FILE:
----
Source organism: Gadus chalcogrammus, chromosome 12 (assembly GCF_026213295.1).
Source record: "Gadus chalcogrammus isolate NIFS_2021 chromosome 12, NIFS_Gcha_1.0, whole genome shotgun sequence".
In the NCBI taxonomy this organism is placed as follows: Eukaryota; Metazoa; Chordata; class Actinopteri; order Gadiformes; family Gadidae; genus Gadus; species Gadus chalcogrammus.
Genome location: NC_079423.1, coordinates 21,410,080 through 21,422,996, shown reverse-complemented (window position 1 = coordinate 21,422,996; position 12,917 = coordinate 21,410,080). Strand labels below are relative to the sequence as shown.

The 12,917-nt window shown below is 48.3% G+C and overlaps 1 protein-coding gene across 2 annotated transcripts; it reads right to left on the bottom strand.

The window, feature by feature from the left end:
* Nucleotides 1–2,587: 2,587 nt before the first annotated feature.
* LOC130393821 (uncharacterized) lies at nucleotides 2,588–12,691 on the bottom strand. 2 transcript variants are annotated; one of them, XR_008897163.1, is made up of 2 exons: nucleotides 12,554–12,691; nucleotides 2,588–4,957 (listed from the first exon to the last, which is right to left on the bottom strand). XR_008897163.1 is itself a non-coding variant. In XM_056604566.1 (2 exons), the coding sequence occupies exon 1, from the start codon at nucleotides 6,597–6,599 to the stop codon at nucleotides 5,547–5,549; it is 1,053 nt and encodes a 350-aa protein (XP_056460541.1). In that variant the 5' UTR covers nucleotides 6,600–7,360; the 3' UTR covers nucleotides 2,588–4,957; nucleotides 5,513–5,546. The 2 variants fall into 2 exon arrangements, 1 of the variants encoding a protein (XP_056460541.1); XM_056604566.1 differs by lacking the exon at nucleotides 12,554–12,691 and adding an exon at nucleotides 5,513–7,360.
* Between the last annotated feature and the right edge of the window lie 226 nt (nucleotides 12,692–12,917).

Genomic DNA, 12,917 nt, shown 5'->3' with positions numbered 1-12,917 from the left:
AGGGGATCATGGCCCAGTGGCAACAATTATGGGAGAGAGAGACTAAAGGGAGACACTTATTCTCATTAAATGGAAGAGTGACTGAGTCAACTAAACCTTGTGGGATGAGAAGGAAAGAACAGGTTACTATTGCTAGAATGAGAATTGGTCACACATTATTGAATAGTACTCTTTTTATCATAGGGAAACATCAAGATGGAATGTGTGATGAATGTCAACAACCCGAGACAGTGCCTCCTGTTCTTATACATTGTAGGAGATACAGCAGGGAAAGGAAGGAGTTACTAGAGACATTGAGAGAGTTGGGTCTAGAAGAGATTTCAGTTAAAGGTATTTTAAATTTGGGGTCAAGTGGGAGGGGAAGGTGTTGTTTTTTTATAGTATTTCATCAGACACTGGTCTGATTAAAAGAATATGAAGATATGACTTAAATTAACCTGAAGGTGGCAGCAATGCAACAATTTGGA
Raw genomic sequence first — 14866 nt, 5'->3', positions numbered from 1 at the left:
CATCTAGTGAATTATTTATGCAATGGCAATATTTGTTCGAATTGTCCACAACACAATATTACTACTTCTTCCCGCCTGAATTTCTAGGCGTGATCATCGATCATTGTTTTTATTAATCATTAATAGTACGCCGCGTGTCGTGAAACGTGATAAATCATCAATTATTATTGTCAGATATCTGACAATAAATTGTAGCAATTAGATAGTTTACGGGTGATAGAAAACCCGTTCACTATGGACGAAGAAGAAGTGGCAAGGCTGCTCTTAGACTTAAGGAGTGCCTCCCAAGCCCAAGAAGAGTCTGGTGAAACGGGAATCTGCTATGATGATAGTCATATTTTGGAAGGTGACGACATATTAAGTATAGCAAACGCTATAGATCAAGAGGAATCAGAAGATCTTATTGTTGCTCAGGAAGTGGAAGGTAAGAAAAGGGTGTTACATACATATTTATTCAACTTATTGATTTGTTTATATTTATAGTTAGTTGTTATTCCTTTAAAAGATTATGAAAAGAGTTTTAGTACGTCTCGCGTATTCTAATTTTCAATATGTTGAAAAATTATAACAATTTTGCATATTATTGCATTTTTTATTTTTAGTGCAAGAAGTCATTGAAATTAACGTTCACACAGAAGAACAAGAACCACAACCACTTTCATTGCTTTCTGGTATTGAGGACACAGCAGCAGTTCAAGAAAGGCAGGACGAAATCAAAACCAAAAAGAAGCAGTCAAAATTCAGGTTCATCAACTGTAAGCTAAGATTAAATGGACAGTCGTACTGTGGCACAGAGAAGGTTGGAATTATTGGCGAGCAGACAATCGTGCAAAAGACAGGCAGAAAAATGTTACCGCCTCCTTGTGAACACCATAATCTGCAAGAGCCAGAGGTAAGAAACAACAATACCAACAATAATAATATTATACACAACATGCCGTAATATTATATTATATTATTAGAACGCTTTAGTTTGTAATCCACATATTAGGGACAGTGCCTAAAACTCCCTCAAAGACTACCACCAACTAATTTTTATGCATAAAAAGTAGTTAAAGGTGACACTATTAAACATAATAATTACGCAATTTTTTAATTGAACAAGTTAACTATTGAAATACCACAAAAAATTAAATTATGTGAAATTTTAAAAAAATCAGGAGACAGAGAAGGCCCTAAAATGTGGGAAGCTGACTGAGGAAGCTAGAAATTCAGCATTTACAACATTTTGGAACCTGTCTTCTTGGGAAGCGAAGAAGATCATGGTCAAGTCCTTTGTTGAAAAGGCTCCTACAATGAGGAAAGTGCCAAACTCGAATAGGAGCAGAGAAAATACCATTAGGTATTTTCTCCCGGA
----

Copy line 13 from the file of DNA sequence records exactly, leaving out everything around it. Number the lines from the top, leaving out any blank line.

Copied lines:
CATCTAGTGAATTATTTATGCAATGGCAATATTTGTTCGAATTGTCCACAACACAATATTACTACTTCTTCCCGCCTGAATTTCTAGGCGTGATCATCGATCATTGTTTTTATTAATCATTAATAGTACGCCGCGTGTCGTGAAACGTGATAAATCATCAATTATTATTGTCAGATATCTGACAATAAATTGTAGCAATTAGATAGTTTACGGGTGATAGAAAACCCGTTCACTATGGACGAAGAAGAAGTGGCAAGGCTGCTCTTAGACTTAAGGAGTGCCTCCCAAGCCCAAGAAGAGTCTGGTGAAACGGGAATCTGCTATGATGATAGTCATATTTTGGAAGGTGACGACATATTAAGTATAGCAAACGCTATAGATCAAGAGGAATCAGAAGATCTTATTGTTGCTCAGGAAGTGGAAGGTAAGAAAAGGGTGTTACATACATATTTATTCAACTTATTGATTTGTTTATATTTATAGTTAGTTGTTATTCCTTTAAAAGATTATGAAAAGAGTTTTAGTACGTCTCGCGTATTCTAATTTTCAATATGTTGAAAAATTATAACAATTTTGCATATTATTGCATTTTTTATTTTTAGTGCAAGAAGTCATTGAAATTAACGTTCACACAGAAGAACAAGAACCACAACCACTTTCATTGCTTTCTGGTATTGAGGACACAGCAGCAGTTCAAGAAAGGCAGGACGAAATCAAAACCAAAAAGAAGCAGTCAAAATTCAGGTTCATCAACTGTAAGCTAAGATTAAATGGACAGTCGTACTGTGGCACAGAGAAGGTTGGAATTATTGGCGAGCAGACAATCGTGCAAAAGACAGGCAGAAAAATGTTACCGCCTCCTTGTGAACACCATAATCTGCAAGAGCCAGAGGTAAGAAACAACAATACCAACAATAATAATATTATACACAACATGCCGTAATATTATATTATATTATTAGAACGCTTTAGTTTGTAATCCACATATTAGGGACAGTGCCTAAAACTCCCTCAAAGACTACCACCAACTAATTTTTATGCATAAAAAGTAGTTAAAGGTGACACTATTAAACATAATAATTACGCAATTTTTTAATTGAACAAGTTAACTATTGAAATACCACAAAAAATTAAATTATGTGAAATTTTAAAAAAATCAGGAGACAGAGAAGGCCCTAAAATGTGGGAAGCTGACTGAGGAAGCTAGAAATTCAGCATTTACAACATTTTGGAACCTGTCTTCTTGGGAAGCGAAGAAGATCATGGTCAAGTCCTTTGTTGAAAAGGCTCCTACAATGAGGAAAGTGCCAAACTCGAATAGGAGCAGAGAAAATACCATTAGGTATTTTCTCCCGGA